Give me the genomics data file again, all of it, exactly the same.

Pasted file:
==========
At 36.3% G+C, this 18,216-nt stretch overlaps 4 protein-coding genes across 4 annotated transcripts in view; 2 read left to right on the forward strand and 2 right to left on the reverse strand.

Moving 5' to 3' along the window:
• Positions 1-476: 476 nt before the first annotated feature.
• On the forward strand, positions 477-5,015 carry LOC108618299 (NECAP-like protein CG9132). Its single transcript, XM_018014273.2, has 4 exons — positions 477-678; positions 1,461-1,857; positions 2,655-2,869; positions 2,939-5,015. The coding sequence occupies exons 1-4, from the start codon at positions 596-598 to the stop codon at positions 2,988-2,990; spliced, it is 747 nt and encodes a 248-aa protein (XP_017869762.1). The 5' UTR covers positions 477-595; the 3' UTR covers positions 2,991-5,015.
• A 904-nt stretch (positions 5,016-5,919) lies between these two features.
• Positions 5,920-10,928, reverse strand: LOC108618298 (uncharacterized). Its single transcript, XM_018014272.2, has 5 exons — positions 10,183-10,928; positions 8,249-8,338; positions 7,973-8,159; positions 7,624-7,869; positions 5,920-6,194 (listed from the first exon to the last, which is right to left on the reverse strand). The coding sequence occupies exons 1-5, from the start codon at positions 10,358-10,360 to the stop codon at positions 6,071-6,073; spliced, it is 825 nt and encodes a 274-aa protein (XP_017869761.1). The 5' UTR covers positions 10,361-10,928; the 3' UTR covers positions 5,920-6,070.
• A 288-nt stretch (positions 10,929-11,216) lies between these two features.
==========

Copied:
At 36.3% G+C, this 18,216-nt stretch overlaps 4 protein-coding genes across 4 annotated transcripts in view; 2 read left to right on the forward strand and 2 right to left on the reverse strand.

Moving 5' to 3' along the window:
• Positions 1-476: 476 nt before the first annotated feature.
• On the forward strand, positions 477-5,015 carry LOC108618299 (NECAP-like protein CG9132). Its single transcript, XM_018014273.2, has 4 exons — positions 477-678; positions 1,461-1,857; positions 2,655-2,869; positions 2,939-5,015. The coding sequence occupies exons 1-4, from the start codon at positions 596-598 to the stop codon at positions 2,988-2,990; spliced, it is 747 nt and encodes a 248-aa protein (XP_017869762.1). The 5' UTR covers positions 477-595; the 3' UTR covers positions 2,991-5,015.
• A 904-nt stretch (positions 5,016-5,919) lies between these two features.
• Positions 5,920-10,928, reverse strand: LOC108618298 (uncharacterized). Its single transcript, XM_018014272.2, has 5 exons — positions 10,183-10,928; positions 8,249-8,338; positions 7,973-8,159; positions 7,624-7,869; positions 5,920-6,194 (listed from the first exon to the last, which is right to left on the reverse strand). The coding sequence occupies exons 1-5, from the start codon at positions 10,358-10,360 to the stop codon at positions 6,071-6,073; spliced, it is 825 nt and encodes a 274-aa protein (XP_017869761.1). The 5' UTR covers positions 10,361-10,928; the 3' UTR covers positions 5,920-6,070.
• A 288-nt stretch (positions 10,929-11,216) lies between these two features.